R3, the insolvency and restructuring trade body, has hit out at changes to HMRC’s creditor status, which were confirmed after the Finance Bill received Royal Assent earlier this week.
Under the legislation, HMRC will become a preferential creditor in insolvencies from 1 December, which means it will be paid in full before a number of other creditors, including providers of floating charge finance, the company pension scheme, and the company’s suppliers or customers.
This marks a change from the current approach where HMRC is paid alongside unsecured creditors – those who are owed money but haven’t secured assets from the company as collateral against its debt.
R3’s Past President Duncan Swift warned that HMRC’s new creditor status will harm business rescue efforts at a critical time for the economy. “HMRC’s increased payment from insolvencies has to come from somewhere – and it will come from what’s owed to an insolvent business’s other creditors. Now these creditors will only receive a return once HMRC has been paid in full, it will be much harder to secure their support for rescue plans.”
“Floating charge finance – that is, funds borrowed using changing assets such as stock or work-in-progress – will also rank below HMRC’s claim as of December, meaning that provision of this type of finance will become more expensive and harder to come by. This will be another blow to companies which are trying to turn themselves around, and which need all the funding they can get.”
“At a time when businesses and the economy are struggling following the COVID-19 pandemic, the Government has made the process of rescuing struggling businesses more difficult and more complex.”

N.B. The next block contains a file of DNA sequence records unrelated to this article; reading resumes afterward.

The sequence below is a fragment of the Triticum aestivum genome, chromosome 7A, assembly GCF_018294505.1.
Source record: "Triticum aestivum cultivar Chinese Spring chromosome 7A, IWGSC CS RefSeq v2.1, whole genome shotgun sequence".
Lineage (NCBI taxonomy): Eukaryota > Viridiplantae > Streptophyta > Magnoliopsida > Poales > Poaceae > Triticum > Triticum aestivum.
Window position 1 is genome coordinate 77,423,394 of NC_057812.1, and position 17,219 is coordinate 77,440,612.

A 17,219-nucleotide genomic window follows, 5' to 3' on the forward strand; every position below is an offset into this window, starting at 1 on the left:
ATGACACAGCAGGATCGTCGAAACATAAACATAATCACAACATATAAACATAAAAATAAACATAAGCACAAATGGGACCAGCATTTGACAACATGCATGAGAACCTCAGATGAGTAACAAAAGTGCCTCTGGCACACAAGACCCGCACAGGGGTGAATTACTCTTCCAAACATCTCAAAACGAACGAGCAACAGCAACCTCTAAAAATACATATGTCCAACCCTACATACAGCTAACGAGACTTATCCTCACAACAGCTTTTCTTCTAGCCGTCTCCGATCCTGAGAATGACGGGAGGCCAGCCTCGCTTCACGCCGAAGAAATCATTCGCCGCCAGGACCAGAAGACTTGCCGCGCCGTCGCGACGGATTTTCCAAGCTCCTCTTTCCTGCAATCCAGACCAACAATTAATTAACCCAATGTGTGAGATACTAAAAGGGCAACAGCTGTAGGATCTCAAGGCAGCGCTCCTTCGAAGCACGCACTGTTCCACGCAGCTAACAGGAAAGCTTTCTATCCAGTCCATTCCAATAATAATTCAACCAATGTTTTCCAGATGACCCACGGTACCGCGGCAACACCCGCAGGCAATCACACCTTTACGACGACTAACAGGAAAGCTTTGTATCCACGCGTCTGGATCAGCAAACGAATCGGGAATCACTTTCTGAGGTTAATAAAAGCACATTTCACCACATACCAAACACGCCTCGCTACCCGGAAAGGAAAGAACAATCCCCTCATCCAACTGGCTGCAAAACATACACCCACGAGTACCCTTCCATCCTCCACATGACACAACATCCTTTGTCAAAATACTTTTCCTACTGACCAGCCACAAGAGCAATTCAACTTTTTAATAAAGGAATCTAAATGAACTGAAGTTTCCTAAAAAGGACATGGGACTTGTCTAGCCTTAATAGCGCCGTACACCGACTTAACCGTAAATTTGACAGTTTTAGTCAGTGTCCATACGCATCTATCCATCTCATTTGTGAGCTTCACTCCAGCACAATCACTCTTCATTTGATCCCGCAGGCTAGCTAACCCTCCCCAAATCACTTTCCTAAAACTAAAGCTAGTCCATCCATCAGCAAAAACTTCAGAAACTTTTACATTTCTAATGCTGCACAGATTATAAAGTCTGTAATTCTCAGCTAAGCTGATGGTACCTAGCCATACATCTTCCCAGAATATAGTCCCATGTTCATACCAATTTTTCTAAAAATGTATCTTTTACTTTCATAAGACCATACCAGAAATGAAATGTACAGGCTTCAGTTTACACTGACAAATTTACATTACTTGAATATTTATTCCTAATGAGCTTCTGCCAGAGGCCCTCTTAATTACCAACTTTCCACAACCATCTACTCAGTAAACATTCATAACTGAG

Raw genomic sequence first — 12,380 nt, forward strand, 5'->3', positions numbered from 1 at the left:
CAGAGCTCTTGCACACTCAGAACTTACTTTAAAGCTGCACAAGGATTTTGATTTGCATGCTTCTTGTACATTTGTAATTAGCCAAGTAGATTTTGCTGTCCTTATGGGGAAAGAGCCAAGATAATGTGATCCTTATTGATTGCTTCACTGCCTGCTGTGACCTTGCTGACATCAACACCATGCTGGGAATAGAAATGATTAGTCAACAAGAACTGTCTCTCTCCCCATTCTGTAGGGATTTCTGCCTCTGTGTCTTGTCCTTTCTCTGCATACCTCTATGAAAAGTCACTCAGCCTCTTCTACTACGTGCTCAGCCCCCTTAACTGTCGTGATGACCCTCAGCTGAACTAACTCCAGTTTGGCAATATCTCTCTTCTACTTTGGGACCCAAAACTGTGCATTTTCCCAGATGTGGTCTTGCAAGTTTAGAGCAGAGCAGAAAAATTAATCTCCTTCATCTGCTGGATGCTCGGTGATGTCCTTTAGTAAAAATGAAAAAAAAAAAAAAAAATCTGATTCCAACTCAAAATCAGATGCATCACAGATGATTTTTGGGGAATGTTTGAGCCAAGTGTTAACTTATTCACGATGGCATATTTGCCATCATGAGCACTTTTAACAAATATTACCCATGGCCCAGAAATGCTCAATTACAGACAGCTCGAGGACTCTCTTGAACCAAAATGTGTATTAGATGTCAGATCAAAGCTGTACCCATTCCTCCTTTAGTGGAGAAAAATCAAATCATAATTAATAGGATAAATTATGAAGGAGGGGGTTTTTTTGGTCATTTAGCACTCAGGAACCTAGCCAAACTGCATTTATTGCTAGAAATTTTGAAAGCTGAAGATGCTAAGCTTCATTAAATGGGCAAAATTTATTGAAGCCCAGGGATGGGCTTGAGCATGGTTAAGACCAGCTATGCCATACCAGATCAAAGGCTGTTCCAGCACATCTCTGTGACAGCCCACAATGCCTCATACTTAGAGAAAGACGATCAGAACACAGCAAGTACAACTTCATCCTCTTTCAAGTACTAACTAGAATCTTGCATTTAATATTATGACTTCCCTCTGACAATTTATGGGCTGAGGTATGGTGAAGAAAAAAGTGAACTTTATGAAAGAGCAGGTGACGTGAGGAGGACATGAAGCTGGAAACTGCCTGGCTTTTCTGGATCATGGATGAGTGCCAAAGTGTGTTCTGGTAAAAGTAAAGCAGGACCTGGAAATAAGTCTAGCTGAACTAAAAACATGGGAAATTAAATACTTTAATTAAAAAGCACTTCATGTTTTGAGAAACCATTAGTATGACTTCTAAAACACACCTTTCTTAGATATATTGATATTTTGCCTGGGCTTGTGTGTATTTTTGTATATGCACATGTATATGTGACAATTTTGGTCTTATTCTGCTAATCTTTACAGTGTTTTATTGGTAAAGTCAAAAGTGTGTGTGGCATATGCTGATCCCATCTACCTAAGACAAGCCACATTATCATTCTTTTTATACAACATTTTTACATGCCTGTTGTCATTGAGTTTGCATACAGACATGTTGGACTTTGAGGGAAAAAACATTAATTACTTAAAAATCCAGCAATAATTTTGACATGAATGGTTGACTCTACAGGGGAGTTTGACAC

“It’s ironic that this measure, which is being brought in to try and boost the tax take, is likely to reduce the amount of tax collected, as potentially viable companies are not able to be rescued and are forced to close, while growing businesses are less able to tap into the funding they need to invest and expand.”
“There are better ways of improving returns to HMRC than a proposal which works to the detriment of other creditors and the business rescue process.”
“One option would be to look at how HMRC could be more a more engaged creditor in the insolvency process. This would lead to more positive outcomes for everyone involved than the policy to change HMRC’s creditor status.”
“We hope the Government will realise the consequences of this decision and reverse it before too many businesses are affected and too many jobs are lost.”